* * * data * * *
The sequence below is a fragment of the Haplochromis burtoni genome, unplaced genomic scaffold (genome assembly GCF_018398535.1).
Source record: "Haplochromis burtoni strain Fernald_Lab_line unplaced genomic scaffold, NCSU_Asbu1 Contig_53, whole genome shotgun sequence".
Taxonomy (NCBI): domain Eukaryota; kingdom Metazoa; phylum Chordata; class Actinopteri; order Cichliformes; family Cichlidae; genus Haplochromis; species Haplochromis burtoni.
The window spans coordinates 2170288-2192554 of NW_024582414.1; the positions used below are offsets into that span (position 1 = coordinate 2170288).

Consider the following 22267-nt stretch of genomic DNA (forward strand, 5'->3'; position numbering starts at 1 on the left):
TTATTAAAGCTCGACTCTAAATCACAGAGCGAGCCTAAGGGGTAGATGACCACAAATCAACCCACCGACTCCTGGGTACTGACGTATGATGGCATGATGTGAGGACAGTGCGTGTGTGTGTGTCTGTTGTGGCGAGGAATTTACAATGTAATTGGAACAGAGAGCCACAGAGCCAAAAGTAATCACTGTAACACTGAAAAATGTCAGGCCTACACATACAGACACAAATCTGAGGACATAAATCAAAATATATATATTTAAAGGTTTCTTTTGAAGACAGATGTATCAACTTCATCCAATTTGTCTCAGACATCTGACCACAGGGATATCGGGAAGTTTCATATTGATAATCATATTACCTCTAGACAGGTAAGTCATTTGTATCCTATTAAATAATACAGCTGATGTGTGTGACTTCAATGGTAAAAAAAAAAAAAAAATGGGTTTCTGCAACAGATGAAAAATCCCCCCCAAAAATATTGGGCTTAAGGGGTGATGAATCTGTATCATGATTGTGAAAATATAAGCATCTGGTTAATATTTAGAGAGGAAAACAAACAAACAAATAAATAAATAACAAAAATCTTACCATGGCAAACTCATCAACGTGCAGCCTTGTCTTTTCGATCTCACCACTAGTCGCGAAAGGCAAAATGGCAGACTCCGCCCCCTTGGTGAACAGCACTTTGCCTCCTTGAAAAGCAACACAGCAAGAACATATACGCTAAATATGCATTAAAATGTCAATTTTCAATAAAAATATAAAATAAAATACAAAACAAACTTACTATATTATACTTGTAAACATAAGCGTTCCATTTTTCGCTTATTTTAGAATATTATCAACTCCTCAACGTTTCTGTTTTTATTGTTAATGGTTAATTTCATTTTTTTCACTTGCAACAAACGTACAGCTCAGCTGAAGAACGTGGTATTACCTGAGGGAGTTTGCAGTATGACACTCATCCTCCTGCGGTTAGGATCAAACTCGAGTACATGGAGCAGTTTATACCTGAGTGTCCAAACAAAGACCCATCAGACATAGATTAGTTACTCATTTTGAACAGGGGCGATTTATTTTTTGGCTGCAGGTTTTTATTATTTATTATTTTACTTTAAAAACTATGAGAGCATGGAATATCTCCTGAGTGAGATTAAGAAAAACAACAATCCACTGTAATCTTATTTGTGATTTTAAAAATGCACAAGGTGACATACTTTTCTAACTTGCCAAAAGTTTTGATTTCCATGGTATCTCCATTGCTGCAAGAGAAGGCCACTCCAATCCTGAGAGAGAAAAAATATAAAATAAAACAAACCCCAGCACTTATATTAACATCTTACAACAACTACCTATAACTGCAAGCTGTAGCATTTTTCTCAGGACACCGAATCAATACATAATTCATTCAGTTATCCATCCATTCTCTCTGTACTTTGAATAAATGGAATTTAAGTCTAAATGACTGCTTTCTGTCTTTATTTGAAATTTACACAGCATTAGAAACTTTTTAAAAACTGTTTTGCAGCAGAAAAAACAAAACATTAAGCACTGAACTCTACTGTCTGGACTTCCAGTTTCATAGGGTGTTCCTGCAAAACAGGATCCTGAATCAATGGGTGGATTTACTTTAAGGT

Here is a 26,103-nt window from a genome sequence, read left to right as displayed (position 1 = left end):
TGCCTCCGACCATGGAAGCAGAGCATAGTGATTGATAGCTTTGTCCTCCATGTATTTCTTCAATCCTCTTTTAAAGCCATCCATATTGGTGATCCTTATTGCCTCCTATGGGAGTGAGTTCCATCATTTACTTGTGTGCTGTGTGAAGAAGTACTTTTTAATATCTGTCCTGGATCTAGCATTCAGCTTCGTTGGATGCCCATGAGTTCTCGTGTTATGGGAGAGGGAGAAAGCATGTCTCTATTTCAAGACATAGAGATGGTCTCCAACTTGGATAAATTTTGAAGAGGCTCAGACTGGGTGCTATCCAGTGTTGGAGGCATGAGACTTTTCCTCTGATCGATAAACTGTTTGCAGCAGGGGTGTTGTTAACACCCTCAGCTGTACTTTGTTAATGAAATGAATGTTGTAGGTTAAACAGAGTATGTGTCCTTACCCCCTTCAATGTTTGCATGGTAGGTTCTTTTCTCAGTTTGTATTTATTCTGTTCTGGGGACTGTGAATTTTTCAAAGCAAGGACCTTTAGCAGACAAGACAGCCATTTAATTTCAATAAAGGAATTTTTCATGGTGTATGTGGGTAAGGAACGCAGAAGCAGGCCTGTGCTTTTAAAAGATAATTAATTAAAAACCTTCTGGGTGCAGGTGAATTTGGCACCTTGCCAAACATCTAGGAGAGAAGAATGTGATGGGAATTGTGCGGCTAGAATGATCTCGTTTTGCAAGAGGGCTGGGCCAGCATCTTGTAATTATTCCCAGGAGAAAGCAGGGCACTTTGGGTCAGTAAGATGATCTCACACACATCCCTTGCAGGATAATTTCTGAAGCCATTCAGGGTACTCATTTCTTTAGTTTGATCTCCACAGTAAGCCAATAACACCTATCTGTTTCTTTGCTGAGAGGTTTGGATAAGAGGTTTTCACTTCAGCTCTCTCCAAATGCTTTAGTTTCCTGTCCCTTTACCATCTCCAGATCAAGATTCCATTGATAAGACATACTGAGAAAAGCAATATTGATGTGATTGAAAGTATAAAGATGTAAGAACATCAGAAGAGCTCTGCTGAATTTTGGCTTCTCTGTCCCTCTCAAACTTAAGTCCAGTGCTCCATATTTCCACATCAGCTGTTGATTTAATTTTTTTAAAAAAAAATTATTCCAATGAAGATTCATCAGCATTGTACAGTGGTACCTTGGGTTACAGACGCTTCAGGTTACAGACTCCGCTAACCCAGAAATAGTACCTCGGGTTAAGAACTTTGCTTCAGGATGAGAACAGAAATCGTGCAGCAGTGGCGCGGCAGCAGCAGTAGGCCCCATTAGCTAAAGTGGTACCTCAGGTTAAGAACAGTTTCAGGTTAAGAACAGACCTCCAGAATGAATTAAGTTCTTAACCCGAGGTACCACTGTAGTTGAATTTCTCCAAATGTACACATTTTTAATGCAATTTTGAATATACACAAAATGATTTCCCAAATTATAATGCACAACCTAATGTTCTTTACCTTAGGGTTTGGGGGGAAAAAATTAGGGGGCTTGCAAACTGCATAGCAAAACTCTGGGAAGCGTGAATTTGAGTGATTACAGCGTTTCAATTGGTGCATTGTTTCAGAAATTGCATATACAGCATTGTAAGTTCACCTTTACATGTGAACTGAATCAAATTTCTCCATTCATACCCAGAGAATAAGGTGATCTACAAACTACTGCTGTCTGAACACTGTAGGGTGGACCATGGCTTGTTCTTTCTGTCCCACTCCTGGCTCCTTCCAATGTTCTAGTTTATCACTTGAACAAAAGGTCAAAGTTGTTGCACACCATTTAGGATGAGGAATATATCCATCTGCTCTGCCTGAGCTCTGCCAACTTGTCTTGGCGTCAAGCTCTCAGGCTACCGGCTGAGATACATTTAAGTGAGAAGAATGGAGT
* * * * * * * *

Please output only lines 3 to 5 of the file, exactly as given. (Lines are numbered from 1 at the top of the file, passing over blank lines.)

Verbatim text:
Taxonomy (NCBI): domain Eukaryota; kingdom Metazoa; phylum Chordata; class Actinopteri; order Cichliformes; family Cichlidae; genus Haplochromis; species Haplochromis burtoni.
The window spans coordinates 2170288-2192554 of NW_024582414.1; the positions used below are offsets into that span (position 1 = coordinate 2170288).

Consider the following 22267-nt stretch of genomic DNA (forward strand, 5'->3'; position numbering starts at 1 on the left):